CHARLESTON, W.Va. -- Despite two-fifths of its starting rotation (Joely Rodriguez and Orlando Castro) and its slugger in the middle of the lineup (Stetson Allie) being promoted, the West Virginia Power has avoided the slow start that cost the team a South Atlantic League Northern Division crown in the first half of the season.
Consider that the club rallied to finish 37-33 and in third place in the first half, just 21/2 games behind division champion Hagerstown, all after limping out to a 1-6 start.
Now at 6-2 and tied for the early second-half lead with Hickory, the Power has continued to ride the momentum it generated midway through the first half due to solid contributions across the board.
One player who has really produced in the first eight games is first baseman/designated hitter Jordan Steranka, the man called up to fill the big shoes voided by Allie.
Steranka was put into extended spring training after camp broke and battled with mononucleosis throughout much of the spring, but is thriving early in his Class A career.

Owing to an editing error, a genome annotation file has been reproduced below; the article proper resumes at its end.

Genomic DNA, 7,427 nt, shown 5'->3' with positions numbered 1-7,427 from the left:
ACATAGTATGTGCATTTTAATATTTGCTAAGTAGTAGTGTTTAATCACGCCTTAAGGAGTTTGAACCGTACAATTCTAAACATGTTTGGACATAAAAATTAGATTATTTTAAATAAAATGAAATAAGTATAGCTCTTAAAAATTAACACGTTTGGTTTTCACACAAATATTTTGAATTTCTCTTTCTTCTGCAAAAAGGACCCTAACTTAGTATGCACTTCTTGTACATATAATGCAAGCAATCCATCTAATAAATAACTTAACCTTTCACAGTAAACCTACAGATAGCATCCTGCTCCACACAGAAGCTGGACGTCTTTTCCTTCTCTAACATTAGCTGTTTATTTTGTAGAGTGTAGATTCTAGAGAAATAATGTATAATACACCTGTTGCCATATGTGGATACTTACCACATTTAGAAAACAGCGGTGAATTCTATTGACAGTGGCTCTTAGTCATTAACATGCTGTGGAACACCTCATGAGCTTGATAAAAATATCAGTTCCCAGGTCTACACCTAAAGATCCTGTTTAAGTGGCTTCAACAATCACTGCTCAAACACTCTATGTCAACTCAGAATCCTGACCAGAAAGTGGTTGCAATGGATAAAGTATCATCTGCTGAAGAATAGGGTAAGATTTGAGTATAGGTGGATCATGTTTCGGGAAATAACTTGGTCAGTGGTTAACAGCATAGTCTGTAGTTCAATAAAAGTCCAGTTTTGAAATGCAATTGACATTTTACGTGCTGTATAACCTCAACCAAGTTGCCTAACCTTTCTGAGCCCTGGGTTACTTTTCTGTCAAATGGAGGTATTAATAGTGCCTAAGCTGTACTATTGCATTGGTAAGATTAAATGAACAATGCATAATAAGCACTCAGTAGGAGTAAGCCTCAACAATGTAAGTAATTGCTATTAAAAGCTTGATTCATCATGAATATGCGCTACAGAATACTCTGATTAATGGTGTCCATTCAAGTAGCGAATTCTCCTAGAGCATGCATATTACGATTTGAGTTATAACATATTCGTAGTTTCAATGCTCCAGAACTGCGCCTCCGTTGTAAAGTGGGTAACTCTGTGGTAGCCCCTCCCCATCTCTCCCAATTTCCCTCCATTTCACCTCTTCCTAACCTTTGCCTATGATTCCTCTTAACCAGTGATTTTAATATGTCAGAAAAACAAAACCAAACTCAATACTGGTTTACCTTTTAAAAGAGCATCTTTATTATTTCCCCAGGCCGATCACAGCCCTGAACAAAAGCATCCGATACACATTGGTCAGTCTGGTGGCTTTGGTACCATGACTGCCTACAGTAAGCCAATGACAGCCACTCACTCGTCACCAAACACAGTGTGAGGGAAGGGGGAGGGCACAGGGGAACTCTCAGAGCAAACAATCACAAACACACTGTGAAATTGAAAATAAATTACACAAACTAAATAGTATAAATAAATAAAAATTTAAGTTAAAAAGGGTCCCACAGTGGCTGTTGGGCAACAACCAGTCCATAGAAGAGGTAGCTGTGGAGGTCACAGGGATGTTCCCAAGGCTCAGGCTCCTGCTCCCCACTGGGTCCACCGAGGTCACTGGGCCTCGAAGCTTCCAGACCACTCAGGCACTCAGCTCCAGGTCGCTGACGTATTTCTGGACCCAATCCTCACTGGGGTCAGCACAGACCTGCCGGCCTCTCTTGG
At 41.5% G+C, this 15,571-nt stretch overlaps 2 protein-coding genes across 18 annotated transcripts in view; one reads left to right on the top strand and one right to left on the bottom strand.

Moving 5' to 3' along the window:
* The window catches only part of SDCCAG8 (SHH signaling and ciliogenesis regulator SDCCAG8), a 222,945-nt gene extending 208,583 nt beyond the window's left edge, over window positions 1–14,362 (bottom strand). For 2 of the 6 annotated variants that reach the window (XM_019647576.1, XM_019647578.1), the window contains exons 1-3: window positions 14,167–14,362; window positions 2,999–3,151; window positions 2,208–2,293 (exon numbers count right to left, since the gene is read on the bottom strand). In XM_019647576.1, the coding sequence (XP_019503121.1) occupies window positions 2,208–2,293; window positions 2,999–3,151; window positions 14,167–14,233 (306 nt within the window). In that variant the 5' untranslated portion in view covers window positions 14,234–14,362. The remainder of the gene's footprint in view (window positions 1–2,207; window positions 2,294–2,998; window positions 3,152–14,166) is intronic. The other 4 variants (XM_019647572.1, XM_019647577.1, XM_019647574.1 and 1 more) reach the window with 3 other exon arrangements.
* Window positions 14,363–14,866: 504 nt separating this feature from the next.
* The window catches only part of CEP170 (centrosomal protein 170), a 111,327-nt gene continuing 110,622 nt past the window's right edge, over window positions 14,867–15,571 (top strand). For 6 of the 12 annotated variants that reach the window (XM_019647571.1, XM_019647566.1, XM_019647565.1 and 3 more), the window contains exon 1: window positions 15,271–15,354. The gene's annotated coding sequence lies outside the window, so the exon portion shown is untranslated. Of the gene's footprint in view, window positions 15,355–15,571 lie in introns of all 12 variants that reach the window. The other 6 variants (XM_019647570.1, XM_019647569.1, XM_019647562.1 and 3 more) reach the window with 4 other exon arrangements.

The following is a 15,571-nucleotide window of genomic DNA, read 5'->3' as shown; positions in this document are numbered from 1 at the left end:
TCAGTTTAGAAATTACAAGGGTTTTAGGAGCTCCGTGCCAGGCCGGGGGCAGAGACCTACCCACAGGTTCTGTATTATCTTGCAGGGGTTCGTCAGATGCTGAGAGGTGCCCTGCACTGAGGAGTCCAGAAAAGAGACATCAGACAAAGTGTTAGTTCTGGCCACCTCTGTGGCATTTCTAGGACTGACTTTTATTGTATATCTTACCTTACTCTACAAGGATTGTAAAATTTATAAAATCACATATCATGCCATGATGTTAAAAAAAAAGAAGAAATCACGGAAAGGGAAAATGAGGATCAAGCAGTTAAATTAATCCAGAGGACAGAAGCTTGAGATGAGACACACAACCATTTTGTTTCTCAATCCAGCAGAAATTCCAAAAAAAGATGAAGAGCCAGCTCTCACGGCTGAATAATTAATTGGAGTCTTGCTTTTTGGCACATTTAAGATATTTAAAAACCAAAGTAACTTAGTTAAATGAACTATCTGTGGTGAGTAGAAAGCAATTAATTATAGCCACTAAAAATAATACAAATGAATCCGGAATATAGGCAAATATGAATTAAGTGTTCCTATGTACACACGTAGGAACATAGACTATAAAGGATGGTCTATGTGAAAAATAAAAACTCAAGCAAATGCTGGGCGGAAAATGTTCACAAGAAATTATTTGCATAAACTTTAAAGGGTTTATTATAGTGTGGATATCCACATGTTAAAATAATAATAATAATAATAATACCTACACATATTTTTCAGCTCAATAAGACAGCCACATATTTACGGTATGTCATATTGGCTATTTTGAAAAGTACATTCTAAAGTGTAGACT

"He can hit," Power manager Mike Ryan said. "He's got a very good approach. He's got an idea of what he's doing up there and just has a knack of putting the barrel on the ball. I'm excited to watch him hit right now and he looks really good."
The statistics support that sentiment. The Penn State product is hitting .368 with seven RBIs, putting together five multi-hit efforts in his first eight games with the club.
Barnes' bat heats up
After finally getting healthy, leadoff hitter Barrett Barnes has turned a corner.
BaseballAmerica.com ranked the center fielder as one of the Pirates' top 10 prospects in January after being drafted in the first round (45th overall) in 2012 out of Texas Tech.
While he has bounced in and out of that list since, Barnes has really begun to showcase his talents as of late.
Barnes has at least one hit in all eight of the Power's second-half games, has hit his first three home runs of the season (including a two-home run, six-RBI effort in a win over Lakewood on June 21) and has driven in 13 runs.
After breaking an ankle last year, suffering an oblique strain in spring training this year and pulling a hamstring upon his return, the 21-year-old is enjoying his longest string of consistent play in quite some time. He said it's a relief just to be playing every day.
"I feel like I'm on time, everything is back to normal, and I'm just playing baseball like I've always played it," Barnes said. "Every time I've started to get back, I had another injury. I've never gotten to get back and stay there, and God's blessed me with health so far and I'm just trying to stay there and keep playing."
Glasnow getting his K's